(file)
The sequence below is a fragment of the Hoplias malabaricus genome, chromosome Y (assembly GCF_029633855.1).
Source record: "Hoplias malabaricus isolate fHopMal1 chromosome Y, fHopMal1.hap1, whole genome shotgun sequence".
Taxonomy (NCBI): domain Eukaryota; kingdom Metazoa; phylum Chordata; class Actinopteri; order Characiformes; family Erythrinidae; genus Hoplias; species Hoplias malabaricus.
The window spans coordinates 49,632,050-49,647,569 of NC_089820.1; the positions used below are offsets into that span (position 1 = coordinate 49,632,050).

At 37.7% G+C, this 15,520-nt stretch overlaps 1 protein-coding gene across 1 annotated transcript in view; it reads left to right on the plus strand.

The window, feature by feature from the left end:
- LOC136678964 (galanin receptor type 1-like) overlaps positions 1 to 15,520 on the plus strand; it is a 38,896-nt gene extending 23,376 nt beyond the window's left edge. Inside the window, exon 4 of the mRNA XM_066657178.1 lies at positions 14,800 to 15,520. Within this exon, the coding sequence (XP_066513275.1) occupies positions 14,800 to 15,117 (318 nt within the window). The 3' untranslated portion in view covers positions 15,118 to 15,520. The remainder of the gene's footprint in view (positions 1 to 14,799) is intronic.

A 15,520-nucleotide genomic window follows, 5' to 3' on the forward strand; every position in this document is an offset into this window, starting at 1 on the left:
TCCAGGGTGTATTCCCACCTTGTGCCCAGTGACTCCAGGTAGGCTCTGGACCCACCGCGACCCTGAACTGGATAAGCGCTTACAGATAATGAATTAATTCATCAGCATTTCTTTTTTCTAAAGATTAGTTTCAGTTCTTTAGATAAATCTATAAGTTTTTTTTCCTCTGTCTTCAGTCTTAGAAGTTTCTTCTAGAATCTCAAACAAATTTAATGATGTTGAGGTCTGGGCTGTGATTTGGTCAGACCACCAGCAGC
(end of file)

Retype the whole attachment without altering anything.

The sequence below is a fragment of the Hoplias malabaricus genome, chromosome Y (assembly GCF_029633855.1).
Source record: "Hoplias malabaricus isolate fHopMal1 chromosome Y, fHopMal1.hap1, whole genome shotgun sequence".
Taxonomy (NCBI): domain Eukaryota; kingdom Metazoa; phylum Chordata; class Actinopteri; order Characiformes; family Erythrinidae; genus Hoplias; species Hoplias malabaricus.
The window spans coordinates 49,632,050-49,647,569 of NC_089820.1; the positions used below are offsets into that span (position 1 = coordinate 49,632,050).

At 37.7% G+C, this 15,520-nt stretch overlaps 1 protein-coding gene across 1 annotated transcript in view; it reads left to right on the plus strand.

The window, feature by feature from the left end:
- LOC136678964 (galanin receptor type 1-like) overlaps positions 1 to 15,520 on the plus strand; it is a 38,896-nt gene extending 23,376 nt beyond the window's left edge. Inside the window, exon 4 of the mRNA XM_066657178.1 lies at positions 14,800 to 15,520. Within this exon, the coding sequence (XP_066513275.1) occupies positions 14,800 to 15,117 (318 nt within the window). The 3' untranslated portion in view covers positions 15,118 to 15,520. The remainder of the gene's footprint in view (positions 1 to 14,799) is intronic.

A 15,520-nucleotide genomic window follows, 5' to 3' on the forward strand; every position in this document is an offset into this window, starting at 1 on the left:
TCCAGGGTGTATTCCCACCTTGTGCCCAGTGACTCCAGGTAGGCTCTGGACCCACCGCGACCCTGAACTGGATAAGCGCTTACAGATAATGAATTAATTCATCAGCATTTCTTTTTTCTAAAGATTAGTTTCAGTTCTTTAGATAAATCTATAAGTTTTTTTTCCTCTGTCTTCAGTCTTAGAAGTTTCTTCTAGAATCTCAAACAAATTTAATGATGTTGAGGTCTGGGCTGTGATTTGGTCAGACCACCAGCAGC